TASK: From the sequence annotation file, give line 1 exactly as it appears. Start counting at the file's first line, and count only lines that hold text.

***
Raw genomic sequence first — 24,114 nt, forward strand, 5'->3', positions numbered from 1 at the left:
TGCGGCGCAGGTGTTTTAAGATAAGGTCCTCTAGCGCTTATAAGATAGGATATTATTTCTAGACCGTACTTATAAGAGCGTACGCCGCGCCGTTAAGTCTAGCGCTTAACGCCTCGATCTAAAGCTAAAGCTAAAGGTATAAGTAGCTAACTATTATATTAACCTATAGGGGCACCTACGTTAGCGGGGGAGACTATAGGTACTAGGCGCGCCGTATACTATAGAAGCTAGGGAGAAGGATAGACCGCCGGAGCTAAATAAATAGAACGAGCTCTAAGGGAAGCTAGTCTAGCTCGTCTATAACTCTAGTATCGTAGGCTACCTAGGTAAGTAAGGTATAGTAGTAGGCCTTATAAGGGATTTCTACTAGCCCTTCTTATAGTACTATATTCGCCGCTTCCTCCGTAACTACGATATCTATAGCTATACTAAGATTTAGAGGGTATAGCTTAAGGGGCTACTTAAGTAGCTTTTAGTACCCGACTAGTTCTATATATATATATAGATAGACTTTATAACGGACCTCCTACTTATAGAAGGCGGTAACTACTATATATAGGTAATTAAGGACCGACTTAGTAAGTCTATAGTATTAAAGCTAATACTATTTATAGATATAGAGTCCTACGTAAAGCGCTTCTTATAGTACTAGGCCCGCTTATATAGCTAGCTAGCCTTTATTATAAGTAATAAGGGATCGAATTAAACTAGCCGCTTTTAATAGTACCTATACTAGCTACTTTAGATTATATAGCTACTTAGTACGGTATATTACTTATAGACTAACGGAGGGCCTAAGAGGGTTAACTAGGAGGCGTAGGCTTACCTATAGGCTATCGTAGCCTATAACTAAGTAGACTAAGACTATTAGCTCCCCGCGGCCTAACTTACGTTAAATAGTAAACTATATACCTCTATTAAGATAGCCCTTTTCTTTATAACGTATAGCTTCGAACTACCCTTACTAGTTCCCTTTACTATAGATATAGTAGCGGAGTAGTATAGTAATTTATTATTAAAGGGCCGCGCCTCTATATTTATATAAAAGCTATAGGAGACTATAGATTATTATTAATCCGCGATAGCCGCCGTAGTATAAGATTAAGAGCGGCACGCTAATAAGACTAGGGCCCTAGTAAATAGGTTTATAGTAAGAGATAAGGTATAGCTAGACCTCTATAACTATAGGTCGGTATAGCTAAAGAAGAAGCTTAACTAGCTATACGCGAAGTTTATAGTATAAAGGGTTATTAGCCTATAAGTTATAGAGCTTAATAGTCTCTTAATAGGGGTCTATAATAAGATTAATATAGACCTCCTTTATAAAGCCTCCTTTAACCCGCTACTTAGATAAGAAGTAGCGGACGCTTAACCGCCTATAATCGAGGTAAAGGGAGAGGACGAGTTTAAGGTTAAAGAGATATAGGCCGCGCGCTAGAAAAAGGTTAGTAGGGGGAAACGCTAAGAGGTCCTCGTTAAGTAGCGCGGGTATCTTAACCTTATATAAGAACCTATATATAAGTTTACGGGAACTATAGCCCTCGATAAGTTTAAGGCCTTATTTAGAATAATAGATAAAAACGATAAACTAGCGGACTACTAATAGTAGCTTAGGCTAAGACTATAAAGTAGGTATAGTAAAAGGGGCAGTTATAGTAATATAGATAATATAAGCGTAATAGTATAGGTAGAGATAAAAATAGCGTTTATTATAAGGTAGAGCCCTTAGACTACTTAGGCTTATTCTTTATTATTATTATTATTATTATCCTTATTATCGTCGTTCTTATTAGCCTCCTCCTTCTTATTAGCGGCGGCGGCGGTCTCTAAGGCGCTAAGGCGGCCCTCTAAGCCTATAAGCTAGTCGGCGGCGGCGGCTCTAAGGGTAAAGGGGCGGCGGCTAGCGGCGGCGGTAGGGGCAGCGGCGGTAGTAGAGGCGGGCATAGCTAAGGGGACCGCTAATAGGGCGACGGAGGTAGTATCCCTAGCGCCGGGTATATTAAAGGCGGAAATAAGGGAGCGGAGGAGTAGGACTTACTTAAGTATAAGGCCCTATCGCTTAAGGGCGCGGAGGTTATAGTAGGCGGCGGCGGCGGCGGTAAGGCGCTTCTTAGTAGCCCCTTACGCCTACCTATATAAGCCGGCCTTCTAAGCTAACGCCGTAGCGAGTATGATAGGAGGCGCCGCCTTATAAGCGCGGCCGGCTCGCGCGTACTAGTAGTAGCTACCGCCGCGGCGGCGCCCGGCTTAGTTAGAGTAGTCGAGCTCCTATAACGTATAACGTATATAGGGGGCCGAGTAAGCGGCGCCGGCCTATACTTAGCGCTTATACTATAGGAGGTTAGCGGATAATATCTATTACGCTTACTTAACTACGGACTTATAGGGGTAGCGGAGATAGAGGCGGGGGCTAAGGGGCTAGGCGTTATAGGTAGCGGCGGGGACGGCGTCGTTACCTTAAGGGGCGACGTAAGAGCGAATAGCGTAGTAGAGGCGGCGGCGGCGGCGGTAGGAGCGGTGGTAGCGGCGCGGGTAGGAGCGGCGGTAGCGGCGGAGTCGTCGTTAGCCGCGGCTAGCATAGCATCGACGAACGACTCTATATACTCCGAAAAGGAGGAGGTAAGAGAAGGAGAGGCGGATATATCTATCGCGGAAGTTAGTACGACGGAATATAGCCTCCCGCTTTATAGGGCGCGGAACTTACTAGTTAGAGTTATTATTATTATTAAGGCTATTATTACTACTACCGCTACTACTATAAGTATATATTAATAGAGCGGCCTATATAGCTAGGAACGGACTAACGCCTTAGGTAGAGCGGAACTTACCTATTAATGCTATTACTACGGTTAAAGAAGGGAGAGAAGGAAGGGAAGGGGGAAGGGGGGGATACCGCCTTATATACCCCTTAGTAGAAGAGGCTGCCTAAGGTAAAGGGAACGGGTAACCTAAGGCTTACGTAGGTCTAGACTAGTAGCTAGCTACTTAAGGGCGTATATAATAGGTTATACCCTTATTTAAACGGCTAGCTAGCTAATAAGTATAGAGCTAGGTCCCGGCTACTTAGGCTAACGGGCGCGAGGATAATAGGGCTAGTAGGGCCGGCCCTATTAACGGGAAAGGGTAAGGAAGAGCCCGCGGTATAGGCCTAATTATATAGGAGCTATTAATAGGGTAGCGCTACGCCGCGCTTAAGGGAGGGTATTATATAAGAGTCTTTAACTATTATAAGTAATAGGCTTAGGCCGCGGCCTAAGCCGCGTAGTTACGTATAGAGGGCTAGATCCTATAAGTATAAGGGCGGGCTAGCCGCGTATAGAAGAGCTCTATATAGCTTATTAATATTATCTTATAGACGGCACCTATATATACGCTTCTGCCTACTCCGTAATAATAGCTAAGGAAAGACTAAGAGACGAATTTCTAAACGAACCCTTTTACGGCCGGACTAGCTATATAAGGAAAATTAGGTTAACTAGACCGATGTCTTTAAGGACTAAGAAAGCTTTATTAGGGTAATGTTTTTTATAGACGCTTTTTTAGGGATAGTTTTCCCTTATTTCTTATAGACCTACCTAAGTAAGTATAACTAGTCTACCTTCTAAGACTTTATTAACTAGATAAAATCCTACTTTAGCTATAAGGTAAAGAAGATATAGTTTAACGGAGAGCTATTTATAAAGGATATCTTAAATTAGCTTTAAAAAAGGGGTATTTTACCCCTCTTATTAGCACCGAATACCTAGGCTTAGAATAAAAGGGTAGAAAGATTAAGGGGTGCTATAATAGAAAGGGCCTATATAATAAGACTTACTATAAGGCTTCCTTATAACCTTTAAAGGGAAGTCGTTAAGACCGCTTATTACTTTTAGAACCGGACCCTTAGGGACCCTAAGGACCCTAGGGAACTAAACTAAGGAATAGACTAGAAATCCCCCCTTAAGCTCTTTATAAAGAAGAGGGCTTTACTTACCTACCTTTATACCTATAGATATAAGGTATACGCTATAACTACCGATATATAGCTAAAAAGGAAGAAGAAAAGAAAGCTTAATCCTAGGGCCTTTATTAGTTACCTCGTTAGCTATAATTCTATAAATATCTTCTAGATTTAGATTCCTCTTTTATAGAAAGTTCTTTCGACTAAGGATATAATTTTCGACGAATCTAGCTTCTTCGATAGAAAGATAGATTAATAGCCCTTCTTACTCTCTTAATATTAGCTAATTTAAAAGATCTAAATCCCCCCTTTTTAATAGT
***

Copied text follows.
Raw genomic sequence first — 24,114 nt, forward strand, 5'->3', positions numbered from 1 at the left: